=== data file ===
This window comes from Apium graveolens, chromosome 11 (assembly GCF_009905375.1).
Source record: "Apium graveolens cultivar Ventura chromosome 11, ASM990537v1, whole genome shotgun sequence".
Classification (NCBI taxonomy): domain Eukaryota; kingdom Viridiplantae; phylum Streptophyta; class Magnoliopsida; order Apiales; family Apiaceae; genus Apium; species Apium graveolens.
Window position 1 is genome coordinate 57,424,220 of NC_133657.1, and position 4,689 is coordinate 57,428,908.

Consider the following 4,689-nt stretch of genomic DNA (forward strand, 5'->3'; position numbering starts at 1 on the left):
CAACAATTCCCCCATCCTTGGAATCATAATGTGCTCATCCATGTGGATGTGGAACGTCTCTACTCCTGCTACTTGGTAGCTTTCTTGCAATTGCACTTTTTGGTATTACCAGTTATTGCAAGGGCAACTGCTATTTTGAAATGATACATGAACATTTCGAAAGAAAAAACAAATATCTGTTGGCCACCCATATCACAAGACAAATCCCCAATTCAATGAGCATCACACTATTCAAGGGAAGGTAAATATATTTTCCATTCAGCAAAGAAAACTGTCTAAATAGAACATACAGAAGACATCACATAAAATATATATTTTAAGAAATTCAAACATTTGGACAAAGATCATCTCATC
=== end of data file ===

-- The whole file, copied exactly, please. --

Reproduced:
This window comes from Apium graveolens, chromosome 11 (assembly GCF_009905375.1).
Source record: "Apium graveolens cultivar Ventura chromosome 11, ASM990537v1, whole genome shotgun sequence".
Classification (NCBI taxonomy): domain Eukaryota; kingdom Viridiplantae; phylum Streptophyta; class Magnoliopsida; order Apiales; family Apiaceae; genus Apium; species Apium graveolens.
Window position 1 is genome coordinate 57,424,220 of NC_133657.1, and position 4,689 is coordinate 57,428,908.

Consider the following 4,689-nt stretch of genomic DNA (forward strand, 5'->3'; position numbering starts at 1 on the left):
CAACAATTCCCCCATCCTTGGAATCATAATGTGCTCATCCATGTGGATGTGGAACGTCTCTACTCCTGCTACTTGGTAGCTTTCTTGCAATTGCACTTTTTGGTATTACCAGTTATTGCAAGGGCAACTGCTATTTTGAAATGATACATGAACATTTCGAAAGAAAAAACAAATATCTGTTGGCCACCCATATCACAAGACAAATCCCCAATTCAATGAGCATCACACTATTCAAGGGAAGGTAAATATATTTTCCATTCAGCAAAGAAAACTGTCTAAATAGAACATACAGAAGACATCACATAAAATATATATTTTAAGAAATTCAAACATTTGGACAAAGATCATCTCATC